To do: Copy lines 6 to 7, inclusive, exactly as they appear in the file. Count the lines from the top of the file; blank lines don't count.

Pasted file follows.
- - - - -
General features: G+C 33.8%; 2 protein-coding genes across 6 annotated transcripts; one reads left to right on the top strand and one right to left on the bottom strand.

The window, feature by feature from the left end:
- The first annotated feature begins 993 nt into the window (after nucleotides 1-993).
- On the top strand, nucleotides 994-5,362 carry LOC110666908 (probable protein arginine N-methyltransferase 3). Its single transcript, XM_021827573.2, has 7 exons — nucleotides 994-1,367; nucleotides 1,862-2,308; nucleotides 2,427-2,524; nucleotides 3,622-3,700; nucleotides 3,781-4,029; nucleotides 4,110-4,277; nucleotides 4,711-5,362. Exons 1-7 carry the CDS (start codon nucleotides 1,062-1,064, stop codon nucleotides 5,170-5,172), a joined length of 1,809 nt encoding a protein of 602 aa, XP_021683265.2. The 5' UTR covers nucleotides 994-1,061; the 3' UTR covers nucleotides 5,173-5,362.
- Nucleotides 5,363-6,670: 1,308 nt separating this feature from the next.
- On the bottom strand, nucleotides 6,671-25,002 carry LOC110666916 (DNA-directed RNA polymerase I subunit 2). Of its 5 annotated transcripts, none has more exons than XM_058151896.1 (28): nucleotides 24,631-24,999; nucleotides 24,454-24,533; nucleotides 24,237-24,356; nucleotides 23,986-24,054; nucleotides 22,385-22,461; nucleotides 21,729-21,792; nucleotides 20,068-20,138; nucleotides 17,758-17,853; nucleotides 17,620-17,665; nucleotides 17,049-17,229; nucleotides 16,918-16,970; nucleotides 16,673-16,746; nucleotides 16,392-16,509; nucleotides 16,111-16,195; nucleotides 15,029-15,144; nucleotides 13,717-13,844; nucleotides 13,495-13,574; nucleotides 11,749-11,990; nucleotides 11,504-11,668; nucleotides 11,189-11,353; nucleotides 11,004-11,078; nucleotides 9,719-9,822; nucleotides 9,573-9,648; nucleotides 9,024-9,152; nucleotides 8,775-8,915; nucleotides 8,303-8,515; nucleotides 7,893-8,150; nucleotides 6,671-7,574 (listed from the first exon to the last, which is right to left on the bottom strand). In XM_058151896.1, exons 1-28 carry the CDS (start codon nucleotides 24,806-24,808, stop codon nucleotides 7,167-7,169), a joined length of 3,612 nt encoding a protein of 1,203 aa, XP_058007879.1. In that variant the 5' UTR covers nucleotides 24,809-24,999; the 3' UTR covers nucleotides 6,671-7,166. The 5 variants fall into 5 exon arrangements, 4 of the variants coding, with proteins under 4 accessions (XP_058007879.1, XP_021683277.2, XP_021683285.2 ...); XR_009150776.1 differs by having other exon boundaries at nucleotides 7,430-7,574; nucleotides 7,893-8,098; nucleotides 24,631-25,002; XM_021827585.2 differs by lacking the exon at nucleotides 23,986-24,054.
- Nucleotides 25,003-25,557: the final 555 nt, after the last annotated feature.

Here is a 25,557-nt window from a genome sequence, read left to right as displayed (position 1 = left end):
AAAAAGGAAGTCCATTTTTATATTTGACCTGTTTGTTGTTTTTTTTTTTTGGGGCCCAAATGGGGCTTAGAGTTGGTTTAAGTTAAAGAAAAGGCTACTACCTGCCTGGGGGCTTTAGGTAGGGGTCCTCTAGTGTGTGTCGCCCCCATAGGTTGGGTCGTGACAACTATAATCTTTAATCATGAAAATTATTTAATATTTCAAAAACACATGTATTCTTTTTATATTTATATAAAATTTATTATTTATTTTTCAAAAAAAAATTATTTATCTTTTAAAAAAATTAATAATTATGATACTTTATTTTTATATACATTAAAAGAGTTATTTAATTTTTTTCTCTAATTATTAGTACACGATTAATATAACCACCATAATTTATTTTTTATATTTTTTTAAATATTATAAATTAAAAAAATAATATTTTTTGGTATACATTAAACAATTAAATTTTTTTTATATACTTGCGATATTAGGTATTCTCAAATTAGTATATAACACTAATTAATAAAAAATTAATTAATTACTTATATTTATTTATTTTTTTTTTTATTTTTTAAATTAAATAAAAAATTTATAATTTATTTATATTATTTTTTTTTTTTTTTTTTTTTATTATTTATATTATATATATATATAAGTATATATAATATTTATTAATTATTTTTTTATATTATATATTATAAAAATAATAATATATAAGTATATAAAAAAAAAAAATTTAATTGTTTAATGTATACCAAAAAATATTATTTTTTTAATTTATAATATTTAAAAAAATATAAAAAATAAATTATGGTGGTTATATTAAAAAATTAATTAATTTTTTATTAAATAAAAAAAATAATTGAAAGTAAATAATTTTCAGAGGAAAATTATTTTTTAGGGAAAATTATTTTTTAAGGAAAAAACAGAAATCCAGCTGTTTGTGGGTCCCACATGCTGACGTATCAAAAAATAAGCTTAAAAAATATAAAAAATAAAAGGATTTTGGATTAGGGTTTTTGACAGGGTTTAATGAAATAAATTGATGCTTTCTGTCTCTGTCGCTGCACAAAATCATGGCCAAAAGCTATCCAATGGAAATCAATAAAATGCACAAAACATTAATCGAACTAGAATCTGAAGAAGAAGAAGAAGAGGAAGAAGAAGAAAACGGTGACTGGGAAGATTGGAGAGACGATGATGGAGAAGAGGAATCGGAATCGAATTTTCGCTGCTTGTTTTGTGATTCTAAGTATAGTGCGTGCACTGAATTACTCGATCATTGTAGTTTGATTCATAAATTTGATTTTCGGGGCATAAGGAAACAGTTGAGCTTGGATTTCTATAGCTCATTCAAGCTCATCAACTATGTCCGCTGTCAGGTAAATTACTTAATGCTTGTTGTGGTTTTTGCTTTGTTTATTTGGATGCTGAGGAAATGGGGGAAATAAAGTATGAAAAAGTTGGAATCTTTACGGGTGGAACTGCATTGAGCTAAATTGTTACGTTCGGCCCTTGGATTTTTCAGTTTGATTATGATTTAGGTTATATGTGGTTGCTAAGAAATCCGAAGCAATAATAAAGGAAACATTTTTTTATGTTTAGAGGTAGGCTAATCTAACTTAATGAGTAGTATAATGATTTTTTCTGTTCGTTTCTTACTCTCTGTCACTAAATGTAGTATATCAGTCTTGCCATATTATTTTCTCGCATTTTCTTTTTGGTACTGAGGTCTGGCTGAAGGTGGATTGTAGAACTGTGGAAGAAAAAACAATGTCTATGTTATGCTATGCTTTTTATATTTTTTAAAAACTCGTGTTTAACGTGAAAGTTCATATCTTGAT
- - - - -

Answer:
- On the bottom strand, nucleotides 6,671-25,002 carry LOC110666916 (DNA-directed RNA polymerase I subunit 2). Of its 5 annotated transcripts, none has more exons than XM_058151896.1 (28): nucleotides 24,631-24,999; nucleotides 24,454-24,533; nucleotides 24,237-24,356; nucleotides 23,986-24,054; nucleotides 22,385-22,461; nucleotides 21,729-21,792; nucleotides 20,068-20,138; nucleotides 17,758-17,853; nucleotides 17,620-17,665; nucleotides 17,049-17,229; nucleotides 16,918-16,970; nucleotides 16,673-16,746; nucleotides 16,392-16,509; nucleotides 16,111-16,195; nucleotides 15,029-15,144; nucleotides 13,717-13,844; nucleotides 13,495-13,574; nucleotides 11,749-11,990; nucleotides 11,504-11,668; nucleotides 11,189-11,353; nucleotides 11,004-11,078; nucleotides 9,719-9,822; nucleotides 9,573-9,648; nucleotides 9,024-9,152; nucleotides 8,775-8,915; nucleotides 8,303-8,515; nucleotides 7,893-8,150; nucleotides 6,671-7,574 (listed from the first exon to the last, which is right to left on the bottom strand). In XM_058151896.1, exons 1-28 carry the CDS (start codon nucleotides 24,806-24,808, stop codon nucleotides 7,167-7,169), a joined length of 3,612 nt encoding a protein of 1,203 aa, XP_058007879.1. In that variant the 5' UTR covers nucleotides 24,809-24,999; the 3' UTR covers nucleotides 6,671-7,166. The 5 variants fall into 5 exon arrangements, 4 of the variants coding, with proteins under 4 accessions (XP_058007879.1, XP_021683277.2, XP_021683285.2 ...); XR_009150776.1 differs by having other exon boundaries at nucleotides 7,430-7,574; nucleotides 7,893-8,098; nucleotides 24,631-25,002; XM_021827585.2 differs by lacking the exon at nucleotides 23,986-24,054.
- Nucleotides 25,003-25,557: the final 555 nt, after the last annotated feature.